On Wednesday morning, I had a crystalline moment of clairvoyance. I was the Oracle, and my classroom, the Matrix.
Seven sixth graders and I crowded at a round table to start our day with shared reading. I noticed the student to my left had a plastic cup of milky purplish punch dotted with stray blueberries. The thought suddenly occurred to me: "That cup is getting knocked over before we leave the table." Sure enough, the student who owned the beverage reached to draw the name of the next reader from a cup of labeled Popsicle sticks and, in the process, sideswiped the drink, spilling the juice and scattering the blueberries. Panic ensued -- nothing that couldn't be assuaged by a quickly procured roll of paper towels plus a carton of wet wipes.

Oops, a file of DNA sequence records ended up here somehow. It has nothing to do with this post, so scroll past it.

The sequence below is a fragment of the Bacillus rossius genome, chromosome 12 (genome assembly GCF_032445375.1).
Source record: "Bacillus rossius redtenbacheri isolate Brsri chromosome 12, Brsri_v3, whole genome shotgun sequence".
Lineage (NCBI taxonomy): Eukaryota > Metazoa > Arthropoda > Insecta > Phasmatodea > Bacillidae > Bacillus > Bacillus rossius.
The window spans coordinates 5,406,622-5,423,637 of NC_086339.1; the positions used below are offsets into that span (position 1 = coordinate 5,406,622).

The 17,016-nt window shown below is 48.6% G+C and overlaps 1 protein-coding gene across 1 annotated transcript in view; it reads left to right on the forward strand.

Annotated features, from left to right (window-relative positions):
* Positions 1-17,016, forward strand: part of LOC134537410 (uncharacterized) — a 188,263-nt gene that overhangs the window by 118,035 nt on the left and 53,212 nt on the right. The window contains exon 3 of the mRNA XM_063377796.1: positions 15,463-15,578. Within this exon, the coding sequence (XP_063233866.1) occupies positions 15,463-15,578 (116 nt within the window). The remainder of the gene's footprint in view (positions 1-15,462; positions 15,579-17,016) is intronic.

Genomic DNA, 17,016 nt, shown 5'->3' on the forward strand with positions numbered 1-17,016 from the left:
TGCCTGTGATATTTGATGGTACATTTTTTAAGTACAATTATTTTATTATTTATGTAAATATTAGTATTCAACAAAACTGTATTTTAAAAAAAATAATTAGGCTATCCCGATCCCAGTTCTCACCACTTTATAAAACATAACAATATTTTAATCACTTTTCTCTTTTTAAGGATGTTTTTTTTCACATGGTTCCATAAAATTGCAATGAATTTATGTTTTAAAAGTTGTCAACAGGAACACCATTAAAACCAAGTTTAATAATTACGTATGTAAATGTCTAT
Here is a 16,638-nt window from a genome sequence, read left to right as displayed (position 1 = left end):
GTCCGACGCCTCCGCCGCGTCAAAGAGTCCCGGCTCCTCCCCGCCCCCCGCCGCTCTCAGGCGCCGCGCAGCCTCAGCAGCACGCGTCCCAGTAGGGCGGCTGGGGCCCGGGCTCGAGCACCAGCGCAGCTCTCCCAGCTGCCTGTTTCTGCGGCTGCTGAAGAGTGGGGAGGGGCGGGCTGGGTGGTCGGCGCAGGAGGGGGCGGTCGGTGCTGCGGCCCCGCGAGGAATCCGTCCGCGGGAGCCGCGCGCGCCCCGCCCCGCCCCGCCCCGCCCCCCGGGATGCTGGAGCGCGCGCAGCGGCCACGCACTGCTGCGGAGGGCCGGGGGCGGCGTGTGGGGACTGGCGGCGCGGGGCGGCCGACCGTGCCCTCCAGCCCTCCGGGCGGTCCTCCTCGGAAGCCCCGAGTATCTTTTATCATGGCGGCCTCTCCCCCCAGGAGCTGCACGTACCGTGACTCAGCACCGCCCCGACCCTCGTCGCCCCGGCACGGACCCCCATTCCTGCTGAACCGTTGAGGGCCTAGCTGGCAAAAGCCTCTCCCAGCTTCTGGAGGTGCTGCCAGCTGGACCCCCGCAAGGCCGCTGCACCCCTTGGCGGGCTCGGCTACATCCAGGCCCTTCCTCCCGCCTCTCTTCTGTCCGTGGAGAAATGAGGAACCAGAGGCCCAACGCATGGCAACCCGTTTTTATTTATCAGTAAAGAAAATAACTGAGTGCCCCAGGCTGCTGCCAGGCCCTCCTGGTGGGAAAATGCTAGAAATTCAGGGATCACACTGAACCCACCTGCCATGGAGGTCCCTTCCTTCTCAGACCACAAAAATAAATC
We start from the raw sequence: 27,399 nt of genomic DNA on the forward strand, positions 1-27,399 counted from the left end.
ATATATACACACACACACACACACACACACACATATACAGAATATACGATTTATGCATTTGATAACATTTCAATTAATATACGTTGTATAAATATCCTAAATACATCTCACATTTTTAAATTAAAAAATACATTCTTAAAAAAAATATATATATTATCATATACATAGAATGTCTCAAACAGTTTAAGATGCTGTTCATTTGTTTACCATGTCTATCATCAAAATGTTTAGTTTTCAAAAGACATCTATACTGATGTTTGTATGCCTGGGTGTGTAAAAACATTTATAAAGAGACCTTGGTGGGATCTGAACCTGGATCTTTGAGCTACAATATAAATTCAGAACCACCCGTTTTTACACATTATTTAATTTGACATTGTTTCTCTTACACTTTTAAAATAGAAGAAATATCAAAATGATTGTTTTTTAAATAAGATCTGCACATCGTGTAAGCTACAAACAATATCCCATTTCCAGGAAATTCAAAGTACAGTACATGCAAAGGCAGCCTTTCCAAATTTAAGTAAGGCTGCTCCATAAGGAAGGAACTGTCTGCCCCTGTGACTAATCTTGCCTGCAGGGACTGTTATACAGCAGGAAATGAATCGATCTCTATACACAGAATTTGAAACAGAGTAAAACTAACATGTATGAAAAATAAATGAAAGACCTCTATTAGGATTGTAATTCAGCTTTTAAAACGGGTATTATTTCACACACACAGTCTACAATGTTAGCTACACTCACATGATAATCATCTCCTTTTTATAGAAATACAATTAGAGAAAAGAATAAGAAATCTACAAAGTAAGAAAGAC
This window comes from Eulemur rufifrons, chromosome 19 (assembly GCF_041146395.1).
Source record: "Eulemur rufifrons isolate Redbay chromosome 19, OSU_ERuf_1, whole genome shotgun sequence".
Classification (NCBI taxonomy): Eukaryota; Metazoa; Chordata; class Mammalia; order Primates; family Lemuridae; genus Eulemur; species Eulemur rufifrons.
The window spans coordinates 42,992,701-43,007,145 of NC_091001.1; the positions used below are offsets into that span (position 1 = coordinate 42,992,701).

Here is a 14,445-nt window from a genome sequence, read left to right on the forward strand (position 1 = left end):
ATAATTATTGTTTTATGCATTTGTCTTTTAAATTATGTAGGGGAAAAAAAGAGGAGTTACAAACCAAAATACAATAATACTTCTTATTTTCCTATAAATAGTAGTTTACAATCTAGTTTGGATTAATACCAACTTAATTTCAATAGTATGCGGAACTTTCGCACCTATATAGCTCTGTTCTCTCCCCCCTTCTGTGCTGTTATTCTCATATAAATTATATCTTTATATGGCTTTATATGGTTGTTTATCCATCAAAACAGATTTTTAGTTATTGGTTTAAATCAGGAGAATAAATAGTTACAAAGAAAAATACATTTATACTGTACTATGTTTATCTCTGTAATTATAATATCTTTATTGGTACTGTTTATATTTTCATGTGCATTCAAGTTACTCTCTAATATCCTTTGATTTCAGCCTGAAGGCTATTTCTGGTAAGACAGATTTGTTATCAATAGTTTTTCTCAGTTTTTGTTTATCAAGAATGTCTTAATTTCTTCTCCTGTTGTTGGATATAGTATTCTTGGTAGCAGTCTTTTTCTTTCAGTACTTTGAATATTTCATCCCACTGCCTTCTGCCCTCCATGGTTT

Though I had no doubt that messy circumstance would come to pass, I did nothing to stop it. I didn't tell the student to park the cup elsewhere until later; I didn't demand the student finish breakfast before joining our reading circle; I didn't outright forbid the consumption of punch in class.
In hindsight, I wondered the kind of question that, to quote the Oracle herself, will surely "bake your noodle": Would any of those interventions have taught the student a better lesson than making a mess and cleaning it up? I remain hopeful that time will tell. Meanwhile, I recently finished reading Jessica Lahey's The Gift of Failure, and (another Oracular pronouncement!) I think I know what she'd say.